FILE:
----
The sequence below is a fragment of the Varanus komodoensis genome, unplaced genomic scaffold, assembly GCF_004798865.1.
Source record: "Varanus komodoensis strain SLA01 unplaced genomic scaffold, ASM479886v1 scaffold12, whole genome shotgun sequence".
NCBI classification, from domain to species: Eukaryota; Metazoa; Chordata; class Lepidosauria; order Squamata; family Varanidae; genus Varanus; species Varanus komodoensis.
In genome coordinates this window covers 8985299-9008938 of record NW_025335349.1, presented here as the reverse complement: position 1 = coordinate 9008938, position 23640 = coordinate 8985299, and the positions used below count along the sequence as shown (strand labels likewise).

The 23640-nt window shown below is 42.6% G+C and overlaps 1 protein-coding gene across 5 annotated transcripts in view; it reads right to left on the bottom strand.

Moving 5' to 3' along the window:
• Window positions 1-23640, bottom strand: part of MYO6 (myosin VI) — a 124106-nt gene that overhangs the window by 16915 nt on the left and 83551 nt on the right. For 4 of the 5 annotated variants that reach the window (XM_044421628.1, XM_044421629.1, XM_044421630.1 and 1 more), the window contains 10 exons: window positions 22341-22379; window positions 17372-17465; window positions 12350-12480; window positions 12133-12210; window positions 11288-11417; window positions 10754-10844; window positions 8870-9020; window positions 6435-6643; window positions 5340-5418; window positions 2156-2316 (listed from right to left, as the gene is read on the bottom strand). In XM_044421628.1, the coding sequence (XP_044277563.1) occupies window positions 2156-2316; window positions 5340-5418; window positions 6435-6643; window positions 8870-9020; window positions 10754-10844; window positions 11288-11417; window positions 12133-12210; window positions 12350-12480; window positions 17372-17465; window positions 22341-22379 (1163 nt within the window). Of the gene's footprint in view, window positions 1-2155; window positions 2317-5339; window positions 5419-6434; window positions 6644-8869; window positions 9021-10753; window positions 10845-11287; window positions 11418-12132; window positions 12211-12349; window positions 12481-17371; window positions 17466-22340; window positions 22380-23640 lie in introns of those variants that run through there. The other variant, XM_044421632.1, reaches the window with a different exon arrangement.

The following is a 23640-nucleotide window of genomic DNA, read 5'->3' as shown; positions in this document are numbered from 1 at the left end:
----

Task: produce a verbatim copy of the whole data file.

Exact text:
The sequence below is a fragment of the Varanus komodoensis genome, unplaced genomic scaffold, assembly GCF_004798865.1.
Source record: "Varanus komodoensis strain SLA01 unplaced genomic scaffold, ASM479886v1 scaffold12, whole genome shotgun sequence".
NCBI classification, from domain to species: Eukaryota; Metazoa; Chordata; class Lepidosauria; order Squamata; family Varanidae; genus Varanus; species Varanus komodoensis.
In genome coordinates this window covers 8985299-9008938 of record NW_025335349.1, presented here as the reverse complement: position 1 = coordinate 9008938, position 23640 = coordinate 8985299, and the positions used below count along the sequence as shown (strand labels likewise).

The 23640-nt window shown below is 42.6% G+C and overlaps 1 protein-coding gene across 5 annotated transcripts in view; it reads right to left on the bottom strand.

Moving 5' to 3' along the window:
• Window positions 1-23640, bottom strand: part of MYO6 (myosin VI) — a 124106-nt gene that overhangs the window by 16915 nt on the left and 83551 nt on the right. For 4 of the 5 annotated variants that reach the window (XM_044421628.1, XM_044421629.1, XM_044421630.1 and 1 more), the window contains 10 exons: window positions 22341-22379; window positions 17372-17465; window positions 12350-12480; window positions 12133-12210; window positions 11288-11417; window positions 10754-10844; window positions 8870-9020; window positions 6435-6643; window positions 5340-5418; window positions 2156-2316 (listed from right to left, as the gene is read on the bottom strand). In XM_044421628.1, the coding sequence (XP_044277563.1) occupies window positions 2156-2316; window positions 5340-5418; window positions 6435-6643; window positions 8870-9020; window positions 10754-10844; window positions 11288-11417; window positions 12133-12210; window positions 12350-12480; window positions 17372-17465; window positions 22341-22379 (1163 nt within the window). Of the gene's footprint in view, window positions 1-2155; window positions 2317-5339; window positions 5419-6434; window positions 6644-8869; window positions 9021-10753; window positions 10845-11287; window positions 11418-12132; window positions 12211-12349; window positions 12481-17371; window positions 17466-22340; window positions 22380-23640 lie in introns of those variants that run through there. The other variant, XM_044421632.1, reaches the window with a different exon arrangement.

The following is a 23640-nucleotide window of genomic DNA, read 5'->3' as shown; positions in this document are numbered from 1 at the left end: